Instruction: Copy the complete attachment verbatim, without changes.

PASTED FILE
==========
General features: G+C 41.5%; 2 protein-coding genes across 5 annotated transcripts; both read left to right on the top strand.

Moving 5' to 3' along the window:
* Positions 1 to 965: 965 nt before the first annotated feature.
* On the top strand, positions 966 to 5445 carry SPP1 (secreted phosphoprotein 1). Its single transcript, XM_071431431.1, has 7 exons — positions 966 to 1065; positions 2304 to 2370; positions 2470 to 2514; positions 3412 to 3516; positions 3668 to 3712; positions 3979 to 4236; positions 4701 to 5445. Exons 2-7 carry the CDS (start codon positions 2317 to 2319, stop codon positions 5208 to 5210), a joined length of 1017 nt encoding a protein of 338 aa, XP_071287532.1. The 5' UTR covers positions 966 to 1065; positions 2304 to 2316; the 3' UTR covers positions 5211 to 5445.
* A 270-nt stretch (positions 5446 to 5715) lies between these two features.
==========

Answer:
General features: G+C 41.5%; 2 protein-coding genes across 5 annotated transcripts; both read left to right on the top strand.

Moving 5' to 3' along the window:
* Positions 1 to 965: 965 nt before the first annotated feature.
* On the top strand, positions 966 to 5445 carry SPP1 (secreted phosphoprotein 1). Its single transcript, XM_071431431.1, has 7 exons — positions 966 to 1065; positions 2304 to 2370; positions 2470 to 2514; positions 3412 to 3516; positions 3668 to 3712; positions 3979 to 4236; positions 4701 to 5445. Exons 2-7 carry the CDS (start codon positions 2317 to 2319, stop codon positions 5208 to 5210), a joined length of 1017 nt encoding a protein of 338 aa, XP_071287532.1. The 5' UTR covers positions 966 to 1065; positions 2304 to 2316; the 3' UTR covers positions 5211 to 5445.
* A 270-nt stretch (positions 5446 to 5715) lies between these two features.